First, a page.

Now, make it night time.

Hull Work

26 September 2016 | UK
David and Andrea
Some chronic rust in the aft of the boat required attention. So the plasma cutter was employed and left this remarkably large hole in the boat. I am pleased to report it has subsequently been welded up with nice new 4mm steel plate and a new rib section.

Packing Up

18 September 2016 | UK
David and Andrea

Our path crossed nicely with Jim and Paula on Freydis at Lochranza on the Island of Arran. We also managed a walk on the famous “Cock of Arran” trail over the ridge but were then repulsed by rainfall.
It was then south for winter storage. A decision had been made to pull the rig and this process went very well indeed. Diomedea was then taken out by travel lift to her hardstand berth for some much-needed hull work. A very busy time for us moving out and stripping and cleaning the boat.

Diomedea Cruises the Forests of Scotland

07 September 2016 | Crinan Canal
David and Andrea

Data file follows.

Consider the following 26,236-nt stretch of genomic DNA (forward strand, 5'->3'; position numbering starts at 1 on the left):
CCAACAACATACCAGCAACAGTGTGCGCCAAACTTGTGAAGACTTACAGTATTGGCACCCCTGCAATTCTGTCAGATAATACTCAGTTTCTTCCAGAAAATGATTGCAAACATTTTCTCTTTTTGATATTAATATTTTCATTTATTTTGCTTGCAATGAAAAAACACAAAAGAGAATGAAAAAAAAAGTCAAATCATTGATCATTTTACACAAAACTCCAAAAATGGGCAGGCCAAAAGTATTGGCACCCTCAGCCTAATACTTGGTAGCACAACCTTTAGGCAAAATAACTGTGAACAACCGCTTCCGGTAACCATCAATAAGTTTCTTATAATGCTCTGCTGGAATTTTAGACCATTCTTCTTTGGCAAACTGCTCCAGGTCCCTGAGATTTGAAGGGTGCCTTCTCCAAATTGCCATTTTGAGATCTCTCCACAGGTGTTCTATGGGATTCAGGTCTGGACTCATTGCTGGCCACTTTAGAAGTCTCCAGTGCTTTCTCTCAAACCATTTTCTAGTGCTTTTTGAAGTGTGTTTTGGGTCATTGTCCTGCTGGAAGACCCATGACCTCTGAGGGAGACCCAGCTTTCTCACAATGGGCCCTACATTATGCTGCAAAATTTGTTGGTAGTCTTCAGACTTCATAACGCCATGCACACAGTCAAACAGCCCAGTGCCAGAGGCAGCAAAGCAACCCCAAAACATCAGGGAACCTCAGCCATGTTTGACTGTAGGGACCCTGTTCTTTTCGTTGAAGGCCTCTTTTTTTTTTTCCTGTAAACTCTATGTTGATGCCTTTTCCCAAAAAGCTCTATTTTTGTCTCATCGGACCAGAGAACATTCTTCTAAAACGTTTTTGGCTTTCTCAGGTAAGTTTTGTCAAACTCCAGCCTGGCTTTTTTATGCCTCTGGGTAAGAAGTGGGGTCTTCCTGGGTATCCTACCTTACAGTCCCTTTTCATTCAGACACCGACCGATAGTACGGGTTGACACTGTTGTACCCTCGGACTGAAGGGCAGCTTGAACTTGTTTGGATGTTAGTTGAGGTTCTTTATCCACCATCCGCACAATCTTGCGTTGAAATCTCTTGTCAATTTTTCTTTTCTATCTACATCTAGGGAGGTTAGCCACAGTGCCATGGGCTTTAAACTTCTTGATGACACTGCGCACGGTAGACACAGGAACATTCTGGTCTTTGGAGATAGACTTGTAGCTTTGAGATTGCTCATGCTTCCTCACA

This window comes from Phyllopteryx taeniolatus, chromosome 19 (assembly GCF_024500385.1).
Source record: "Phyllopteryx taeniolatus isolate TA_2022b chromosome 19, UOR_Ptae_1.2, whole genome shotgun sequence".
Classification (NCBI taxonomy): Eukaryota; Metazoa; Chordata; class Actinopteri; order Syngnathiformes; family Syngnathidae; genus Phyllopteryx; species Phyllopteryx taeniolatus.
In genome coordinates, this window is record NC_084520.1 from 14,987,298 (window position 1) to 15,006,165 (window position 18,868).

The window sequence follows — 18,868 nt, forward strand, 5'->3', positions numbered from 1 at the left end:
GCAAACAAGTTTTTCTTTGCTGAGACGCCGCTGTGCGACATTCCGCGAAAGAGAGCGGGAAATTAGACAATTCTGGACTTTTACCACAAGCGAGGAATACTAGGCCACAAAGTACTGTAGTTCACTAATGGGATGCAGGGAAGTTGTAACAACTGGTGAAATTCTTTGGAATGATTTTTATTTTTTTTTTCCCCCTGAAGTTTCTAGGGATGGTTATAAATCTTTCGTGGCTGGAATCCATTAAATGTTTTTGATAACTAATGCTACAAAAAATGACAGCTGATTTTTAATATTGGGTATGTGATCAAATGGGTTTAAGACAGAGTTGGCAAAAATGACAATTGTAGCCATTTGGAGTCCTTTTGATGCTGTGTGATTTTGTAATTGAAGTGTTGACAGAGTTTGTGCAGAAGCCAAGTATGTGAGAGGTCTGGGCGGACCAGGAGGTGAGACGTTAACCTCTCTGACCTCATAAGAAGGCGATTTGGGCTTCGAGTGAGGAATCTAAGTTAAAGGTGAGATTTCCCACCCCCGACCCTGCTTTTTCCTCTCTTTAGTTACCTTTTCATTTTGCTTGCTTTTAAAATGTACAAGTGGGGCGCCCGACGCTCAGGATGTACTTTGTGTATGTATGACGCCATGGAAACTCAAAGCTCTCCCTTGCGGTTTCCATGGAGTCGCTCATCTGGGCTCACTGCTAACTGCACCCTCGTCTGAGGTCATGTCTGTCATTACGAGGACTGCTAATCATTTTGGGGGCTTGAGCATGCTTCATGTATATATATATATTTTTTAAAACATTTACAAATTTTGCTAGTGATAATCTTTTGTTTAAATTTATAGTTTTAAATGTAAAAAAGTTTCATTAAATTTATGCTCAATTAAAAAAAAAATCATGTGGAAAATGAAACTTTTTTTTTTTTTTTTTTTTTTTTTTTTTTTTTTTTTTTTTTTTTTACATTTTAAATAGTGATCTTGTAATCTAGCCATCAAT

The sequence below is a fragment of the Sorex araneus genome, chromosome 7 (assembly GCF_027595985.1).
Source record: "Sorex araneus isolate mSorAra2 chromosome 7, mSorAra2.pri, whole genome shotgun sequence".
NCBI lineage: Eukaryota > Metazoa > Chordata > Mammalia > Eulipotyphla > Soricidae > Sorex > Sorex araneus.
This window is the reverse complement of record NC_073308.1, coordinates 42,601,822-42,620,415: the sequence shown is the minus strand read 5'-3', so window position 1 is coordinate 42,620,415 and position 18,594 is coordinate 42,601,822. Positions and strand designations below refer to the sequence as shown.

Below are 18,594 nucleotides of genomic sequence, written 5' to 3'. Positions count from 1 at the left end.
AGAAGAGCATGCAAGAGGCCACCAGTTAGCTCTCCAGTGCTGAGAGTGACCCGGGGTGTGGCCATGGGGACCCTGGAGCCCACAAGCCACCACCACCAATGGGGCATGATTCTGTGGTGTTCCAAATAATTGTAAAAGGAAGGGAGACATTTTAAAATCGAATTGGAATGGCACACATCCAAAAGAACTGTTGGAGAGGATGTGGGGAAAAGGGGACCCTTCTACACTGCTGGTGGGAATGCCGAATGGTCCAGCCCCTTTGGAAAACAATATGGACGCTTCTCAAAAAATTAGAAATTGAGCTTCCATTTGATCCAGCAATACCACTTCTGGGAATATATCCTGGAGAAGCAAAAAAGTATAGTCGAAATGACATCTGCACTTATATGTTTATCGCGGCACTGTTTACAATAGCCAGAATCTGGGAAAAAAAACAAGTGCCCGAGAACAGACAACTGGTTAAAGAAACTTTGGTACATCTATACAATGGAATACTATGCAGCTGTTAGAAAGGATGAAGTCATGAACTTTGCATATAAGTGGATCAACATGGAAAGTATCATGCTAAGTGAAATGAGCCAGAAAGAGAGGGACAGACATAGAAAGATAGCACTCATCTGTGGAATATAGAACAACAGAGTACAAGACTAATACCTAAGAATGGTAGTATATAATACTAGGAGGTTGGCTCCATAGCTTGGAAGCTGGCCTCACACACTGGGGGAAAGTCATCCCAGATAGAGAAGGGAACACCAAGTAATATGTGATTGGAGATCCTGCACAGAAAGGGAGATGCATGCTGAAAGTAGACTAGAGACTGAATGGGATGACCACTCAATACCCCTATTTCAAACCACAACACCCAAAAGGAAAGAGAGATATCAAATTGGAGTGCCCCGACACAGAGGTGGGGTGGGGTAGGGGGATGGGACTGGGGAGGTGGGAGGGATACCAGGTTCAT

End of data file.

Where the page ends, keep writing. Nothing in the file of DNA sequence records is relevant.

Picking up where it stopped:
Short cut or the long way? Hmmm. We wanted to get back to the Firth of Clyde and the Mull of Kintyre was in the way. Fortunately the ever clever locals had built a canal that cuts across the lengthy peninsula back in the late 18th century and it is still very much in use today. The Crinan canal is 9 miles long and takes the mariner to the uncommon altitude of 64 feet above sea level, courtesy of a marvellous system of manually operated locks. With some trepidation we opted for the canal and soon found Diomedea being steadily elevated in intervals of 2-3 metres before coming to rest at the “summit” for the evening. One can go through the canal in a day but many people opt to stay a few nights in the canal for the quiet, woodland experience. It is certainly quite strange to be gliding along with lush forest vegetation almost in the rigging, and the tidal mudflats far below outside the canal walls. Going up is much harder work than going down due to the quite dramatic turbulence of water as the lock is filled with you in it. As a lock is emptied there is very little turbulence and the boat just drops quickly and quietly. Opening and closing the locks is done with “man-draulic” power, using the massive lever arms of the gates. The sluices are operated by a geared manual winch. Overall it was a lovely and fascinating venture which we recommend. There is also an excellent bike path along the canal as well as forest walks to various historic places.